With a slide down an inflatable chute, a new star flickered to life on Monday. Five days later, disgruntled steward Steven Slater's star is waning: Video of his walk-off was disappointing, and his dissenters grow. Is this our hero's end?
After using his JetBlue aircraft's inflatable slide for a dramatic job walk-out, Steven Slater was arrested while having sex with his boyfriend and charged with reckless endangerment. It was the stuff of disgruntled employee dreams, and after two days in jail, Slater emerged to face criminal charges and an "overwhelming" level of insta-fame. He was poised to become a working-class hero, an incidental advertising juggernaut. He could be the Subway sandwich Jared of pent-up 9-to-5 rage.
But all he wants is his job back. Unfortunately, his job is the one thing Slater can never get back. (Which is sort of the point of a scorched-earth job walk-out, no?) We suspect JetBlue is trying to turn public opinion to avoid blowback when they inevitably fire Slater. (And they have to fire him: He broke company policy, wasted thousands of dollars by deploying the slide, and is technically a criminal. Not that his dramatic exit wasn't totally worth it.) At this point it's pretty much guaranteed that, whatever JetBlue does, someone will launch a Facebook campaign to boycott them.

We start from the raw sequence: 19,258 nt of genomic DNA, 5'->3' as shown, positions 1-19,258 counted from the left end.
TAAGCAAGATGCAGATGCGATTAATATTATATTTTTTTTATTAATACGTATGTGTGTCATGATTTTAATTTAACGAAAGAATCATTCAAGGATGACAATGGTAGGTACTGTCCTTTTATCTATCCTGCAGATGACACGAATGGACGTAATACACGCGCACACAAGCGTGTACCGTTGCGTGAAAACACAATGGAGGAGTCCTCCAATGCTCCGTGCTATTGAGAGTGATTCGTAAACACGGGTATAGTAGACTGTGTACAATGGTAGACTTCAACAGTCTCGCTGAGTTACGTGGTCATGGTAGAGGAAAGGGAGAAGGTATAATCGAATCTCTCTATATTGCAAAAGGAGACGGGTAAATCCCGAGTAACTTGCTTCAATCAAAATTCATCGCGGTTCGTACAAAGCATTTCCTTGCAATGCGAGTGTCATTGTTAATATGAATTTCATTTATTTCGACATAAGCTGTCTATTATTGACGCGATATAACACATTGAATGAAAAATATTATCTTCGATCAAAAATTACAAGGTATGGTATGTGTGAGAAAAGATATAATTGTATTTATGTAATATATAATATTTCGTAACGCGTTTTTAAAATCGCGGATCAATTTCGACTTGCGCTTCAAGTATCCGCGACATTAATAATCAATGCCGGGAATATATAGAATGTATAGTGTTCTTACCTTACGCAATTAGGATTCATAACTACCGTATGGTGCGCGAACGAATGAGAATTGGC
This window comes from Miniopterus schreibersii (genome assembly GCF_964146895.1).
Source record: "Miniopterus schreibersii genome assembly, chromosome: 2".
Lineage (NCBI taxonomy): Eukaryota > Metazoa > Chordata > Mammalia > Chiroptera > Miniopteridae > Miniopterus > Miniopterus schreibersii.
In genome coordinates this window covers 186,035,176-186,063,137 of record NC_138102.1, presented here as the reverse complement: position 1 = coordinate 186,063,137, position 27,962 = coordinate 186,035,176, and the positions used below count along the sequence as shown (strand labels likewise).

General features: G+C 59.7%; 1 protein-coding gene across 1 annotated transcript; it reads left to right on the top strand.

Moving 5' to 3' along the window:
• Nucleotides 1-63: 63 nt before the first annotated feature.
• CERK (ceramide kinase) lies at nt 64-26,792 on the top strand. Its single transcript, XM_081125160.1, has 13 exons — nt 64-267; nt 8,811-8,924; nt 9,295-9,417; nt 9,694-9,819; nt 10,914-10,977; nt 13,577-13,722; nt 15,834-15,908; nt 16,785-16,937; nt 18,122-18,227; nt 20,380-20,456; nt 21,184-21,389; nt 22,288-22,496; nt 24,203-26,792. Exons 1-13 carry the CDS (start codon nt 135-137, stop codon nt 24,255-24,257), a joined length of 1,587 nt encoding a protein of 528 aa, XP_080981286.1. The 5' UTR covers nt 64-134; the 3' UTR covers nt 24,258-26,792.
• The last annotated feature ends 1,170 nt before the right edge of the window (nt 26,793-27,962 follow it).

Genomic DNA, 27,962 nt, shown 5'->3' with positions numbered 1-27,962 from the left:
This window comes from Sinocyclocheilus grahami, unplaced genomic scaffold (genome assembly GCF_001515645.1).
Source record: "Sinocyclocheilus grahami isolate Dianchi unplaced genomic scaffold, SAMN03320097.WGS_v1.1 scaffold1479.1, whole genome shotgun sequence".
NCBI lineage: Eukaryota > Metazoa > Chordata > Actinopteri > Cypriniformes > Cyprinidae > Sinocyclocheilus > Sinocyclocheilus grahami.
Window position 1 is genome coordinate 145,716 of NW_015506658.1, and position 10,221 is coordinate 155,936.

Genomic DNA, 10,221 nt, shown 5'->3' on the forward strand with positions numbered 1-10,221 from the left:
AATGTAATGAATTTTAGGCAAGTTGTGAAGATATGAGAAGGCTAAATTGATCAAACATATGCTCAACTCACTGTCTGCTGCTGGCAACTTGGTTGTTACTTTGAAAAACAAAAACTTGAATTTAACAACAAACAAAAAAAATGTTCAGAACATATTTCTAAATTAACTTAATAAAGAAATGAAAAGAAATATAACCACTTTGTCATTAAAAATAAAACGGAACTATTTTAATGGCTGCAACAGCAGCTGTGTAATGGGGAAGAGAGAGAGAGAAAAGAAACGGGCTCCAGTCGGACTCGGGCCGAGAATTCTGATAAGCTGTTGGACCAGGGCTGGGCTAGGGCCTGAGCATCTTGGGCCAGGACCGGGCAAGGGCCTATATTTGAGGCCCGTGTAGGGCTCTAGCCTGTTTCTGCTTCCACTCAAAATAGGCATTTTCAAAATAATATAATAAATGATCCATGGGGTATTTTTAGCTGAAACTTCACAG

JetBlue's best hope is to muddy the waters and hope the tale of Steven Slater is remembered as a freak accident, and is never repeated. A leaked internal memo suggests JetBlue is in PR triage mode: They're terrified the public will blame them for "creat[ing] a monster," as Slater put it in an online post about the institutional frustrations of air travel.
So is the brief reign of Steven Slater, Folk Hero coming to an end?
It depends, mostly, on Steven: He could still take this insta-fame and run, but he has to run away from JetBlue, not towards it. If he keeps his focus on getting his job back, then it will be time to sing the sad ballad of the rise and fall of Steven Slater before the weekend ends. In his place, we will substitute new, smaller heroes and villains: the cheery Lufthansa attendant who had a mile-high pillow fight, the surly passenger that grounded at JetBlue plane in D.C., the wrathful stewards who keep farting in our faces.
Slater remains, today, quietly resting at his beachfront home in the Rockaways. Any day now, he could leap back into the headlines with interviews, lawsuits, endorsements, a book deal—or he could slip quietly away, a rapidly fading anecdote for games of bar trivia and "Where are they now?" radio specials years from now.
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